Nesting boxes for backyard chickens can be placed inside a chicken coop or as stand alone nesting box units if you don’t have a backyard chicken coop. Nesting boxes are not necessary for the chickens, but they provide easy egg gathering and they save time looking for eggs laid free range here and there. Click here to purchase nesting boxes for your chickens.
Nesting boxes should be off the ground enough to deter predators but low enough for the chickens to get in them easily and for them to be cleaned easily. Nesting boxes can be made of wood, metal or plastic. They can be made easily or existing items can be used to make a nesting box.
Each nesting box should be big enough that a hen can stand up comfortably. Depending on the breed of your backyard chickens, a 12″x12″x12″ nesting box should do just fine. Remember that you do not need a nesting box for each hen, because they don’t all lay at the same time. However, it is common for more than one hen to use a single nesting box.
Nesting Boxes In A Backyard Chicken Coop
Nesting boxes in a backyard chicken coop or a mobile backyard chicken coop should be in the darkest part of the coop. They should be in a clean, dry and dark place. Nesting boxes should have nesting material of hay or straw, wood shavings or saw dust. Hens typically like nesting boxes with more bedding rather than less.
Nesting boxes should be off the floor far enough to deter predators but not too high that the chicken cannot enter easily. Bedding will need to be changed often in the nesting boxes as well. Dirty nesting box bedding is excellent composting material.
Nesting boxes can include a roosting bar across the front, which can be used as a lip on the front of the boxes as well. A lip on the front of the nesting boxes will keep bedding and eggs in the nest as the hens get in and out of the box. This also provides the hens not laying that day a place to roost.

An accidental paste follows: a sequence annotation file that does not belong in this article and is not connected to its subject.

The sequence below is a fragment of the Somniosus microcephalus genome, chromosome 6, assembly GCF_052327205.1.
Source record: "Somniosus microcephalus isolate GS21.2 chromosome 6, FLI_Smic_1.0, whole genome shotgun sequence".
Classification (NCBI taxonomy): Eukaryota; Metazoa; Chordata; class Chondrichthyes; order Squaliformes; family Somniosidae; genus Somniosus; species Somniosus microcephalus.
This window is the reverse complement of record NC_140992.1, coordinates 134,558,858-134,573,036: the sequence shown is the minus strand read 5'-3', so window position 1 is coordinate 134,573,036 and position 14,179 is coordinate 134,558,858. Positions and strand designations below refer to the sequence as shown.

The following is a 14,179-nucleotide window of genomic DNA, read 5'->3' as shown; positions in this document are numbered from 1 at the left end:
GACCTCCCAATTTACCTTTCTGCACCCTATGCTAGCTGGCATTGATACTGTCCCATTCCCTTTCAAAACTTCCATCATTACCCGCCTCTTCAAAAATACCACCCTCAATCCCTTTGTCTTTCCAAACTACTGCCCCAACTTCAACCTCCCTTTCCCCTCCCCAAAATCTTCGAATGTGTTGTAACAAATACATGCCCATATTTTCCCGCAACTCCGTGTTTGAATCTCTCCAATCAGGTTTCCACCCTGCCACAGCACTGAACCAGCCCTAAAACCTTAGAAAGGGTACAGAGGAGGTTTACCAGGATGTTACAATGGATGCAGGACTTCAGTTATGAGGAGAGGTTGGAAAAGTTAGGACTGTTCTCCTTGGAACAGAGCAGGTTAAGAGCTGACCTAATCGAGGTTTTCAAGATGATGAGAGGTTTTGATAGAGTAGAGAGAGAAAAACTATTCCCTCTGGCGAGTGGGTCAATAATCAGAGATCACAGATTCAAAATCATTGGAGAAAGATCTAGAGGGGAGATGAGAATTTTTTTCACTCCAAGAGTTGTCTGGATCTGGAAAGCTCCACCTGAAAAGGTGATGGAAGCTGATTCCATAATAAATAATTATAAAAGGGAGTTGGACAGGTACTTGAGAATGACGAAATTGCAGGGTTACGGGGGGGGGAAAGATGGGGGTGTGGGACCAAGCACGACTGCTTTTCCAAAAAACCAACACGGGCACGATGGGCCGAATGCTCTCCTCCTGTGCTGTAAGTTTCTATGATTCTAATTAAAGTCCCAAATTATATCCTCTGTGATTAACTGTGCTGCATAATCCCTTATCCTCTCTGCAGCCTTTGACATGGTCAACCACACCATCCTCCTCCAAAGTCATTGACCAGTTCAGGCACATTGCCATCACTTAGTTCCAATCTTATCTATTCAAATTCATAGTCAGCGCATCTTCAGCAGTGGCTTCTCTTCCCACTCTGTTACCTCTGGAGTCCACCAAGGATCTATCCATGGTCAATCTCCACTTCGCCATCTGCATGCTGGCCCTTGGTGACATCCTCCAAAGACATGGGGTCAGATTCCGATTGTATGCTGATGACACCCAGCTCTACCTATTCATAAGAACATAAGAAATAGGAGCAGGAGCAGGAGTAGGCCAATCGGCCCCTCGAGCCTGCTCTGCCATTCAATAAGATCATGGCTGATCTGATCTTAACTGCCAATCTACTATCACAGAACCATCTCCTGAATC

Nesting Boxes That Stand Alone
Nesting boxes for backyard chickens that stand alone should be off the ground enough to deter predators but not too high for the hens to get in and out of them. The top of these stand alone nesting boxes should be sloped enough that the chickens will not want to roost on the top or worse, lay eggs on the top. The chickens need to be encouraged to use the inside of the nesting boxes. These nesting boxes work well with free range backyard chickens.
Bedding for the stand alone nesting boxes is the same as it is for nesting boxes in the chicken coop. These need to have a lip as well. These nesting boxes are easier to clean if the tops can open up or even come completely off. Make sure that your bedding doesn’t get moldy, it can make the chickens sick and is not good for the eggs.
Nesting boxes that stand alone should be screwed or bolted to the structure that they are leaning against or supported by. The nesting boxes can be in a garage, barn, shed or on the outside wall of any of these buildings.
Making A Nesting Box
Nesting boxes can be made of wood, plastic and metal. Plywood or wood nesting boxes are easily made and inexpensive but not very easy to keep clean. The wood can soak up the dirt and excrement. The nesting box shouldn’t be too deep that the hen cannot get in and out of the box easily. If using another item for a nesting box, part of the side may have to be cut away for the hens access.
Plastic nesting boxes clean very easily, but in the cold winter months they can crack. Some backyard chicken owners use cat litter boxes with or without the lids, 5 gallon buckets turned on their side, milk crates or pet carriers for nesting boxes.
Metal nesting boxes can also be cleaned easily but they hold the heat and the cold. More bedding may be required in the winter. Backyard chicken owners can use metal buckets on their side, 5 gallon popcorn tins on their sides, metal wash basins and metal automatic gravity fed dog feeders for nesting boxes.